Outdoor Industries Report: Rafting Economy
Business goes as the Arkansas flows
The Arkansas River is the 800-pound rainbow trout of Colorado’s rafting industry.
In non-drought years since 2000, commercial user days typically range between 200,000 and 250,000 on the Arkansas, according to the Colorado River Outfitters Association (CROA). That’s about 40 percent of Colorado’s total, and it places the Arkansas second in the U.S. to only the Ocoee River in Tennessee.
CROA pegged the economic impact of commercial rafting in Colorado at nearly $200 million in 2017, up from $36 million in 1988. Run the numbers, and that means Salida, Buena Vista and Cañon City see upwards of $100 million a year flowing in from rafting.
Bob Hamel, executive director of the Buena Vista-based Arkansas River Outfitters Association, has worked on the river since the late 1970s. “Rafting was only in its infancy,” he says. “All of a sudden, in the early ‘80s, it just exploded.”
By the end of the decade, the Arkansas passed the American River in California to become one of the two most commercially rafted rivers in the U.S. with the Ocoee. The driver? “I think it was the same thing behind skiing, and that was just baby boomers,” Hamel says. “At first, it was 20-year-olds taking out 30-year-olds. There are trips for everybody now.”
He points to another catalyst: the establishment of the Arkansas Headwaters Recreation Area in 1989 by the Bureau of Land Management and Colorado Parks and Wildlife, which improved river access and infrastructure.
The X factor is water. “If you look back [at the 1980s], those were pretty high water years,” he says. “It’s all tied together. There’s a direct correlation between having boatable flows and the economies of these communities.”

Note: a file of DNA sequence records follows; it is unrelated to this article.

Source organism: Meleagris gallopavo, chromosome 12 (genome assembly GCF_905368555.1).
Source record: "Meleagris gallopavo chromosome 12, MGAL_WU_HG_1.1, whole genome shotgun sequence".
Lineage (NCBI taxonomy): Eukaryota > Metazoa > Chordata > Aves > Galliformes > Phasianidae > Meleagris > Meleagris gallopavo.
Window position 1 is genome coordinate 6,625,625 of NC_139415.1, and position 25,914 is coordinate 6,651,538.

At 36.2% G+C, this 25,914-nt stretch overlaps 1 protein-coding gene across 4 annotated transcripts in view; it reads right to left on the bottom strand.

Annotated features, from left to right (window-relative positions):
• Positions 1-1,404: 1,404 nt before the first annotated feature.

“I first arrived at the Arkansas Headwaters in 2000, and our first big drought year was 2002,” says Rob White, manager of the Arkansas Headwaters Recreation Area.
It wasn’t just any drought: It was Colorado’s worst dry spell since the 1600s. The economic hit was staggering – revenue and use declined by about 45 percent from 2001 to 2002. The Upper Arkansas Voluntary Flow Management Program emerged in the wake of 2002. The goal: a minimum flow of 700 cubic feet per second on the river near Salida.
Beyond working with the U.S. Bureau of Reclamation, Colorado Parks and Wildlife partnered with utilities in Pueblo, Colorado Springs and even Ordway to better manage flows on the Arkansas. Colorado Parks and Wildlife also leases storage space in key reservoirs, and that water is marketable to other users in Pueblo and beyond.
When the next big drought hit in 2012, “We were a little better prepared,” White says. The Bureau of Reclamation provided 5,000 acre-feet and Pueblo Water 2,000. Revenue and use was down less than 20 percent.
“Despite the fact that it was a low-water year, we only saw a 2 percent decrease in recreational use,” White says. “Revenue increased 1.6 percent from 2017 to 2018.”
Explains Hamel: “We micromanaged water and squeezed it out. We were all blown away that we were able to run the same itineraries.” He calls it “the new thinking of cooperative, collaborative efforts for win-wins all the way around.”
Colorado Springs Utilities stores water in Twin Lakes and Turquoise Lake near Leadville it can release to benefit outfitters. “We learned a long time ago we need to collaborate and cooperate,” says Abby Ortega, manager for water resources. “We work really hard to manage those flows in that stretch.”
When Hamel reached out in 2018 and asked for a boost, it was a no-brainer, Ortega says. “We had some extra space in Pueblo Reservoir, so we just exchanged it later this fall. It didn’t affect our operations at all.”
Ortega says 2002 was a different animal, with low water levels preceding the drought. “Our reservoirs reached a low of 43 percent of capacity in that time frame, so it limited our flexibility to operate,” she says. In 2018, the low was 87 percent, “a different ballgame.”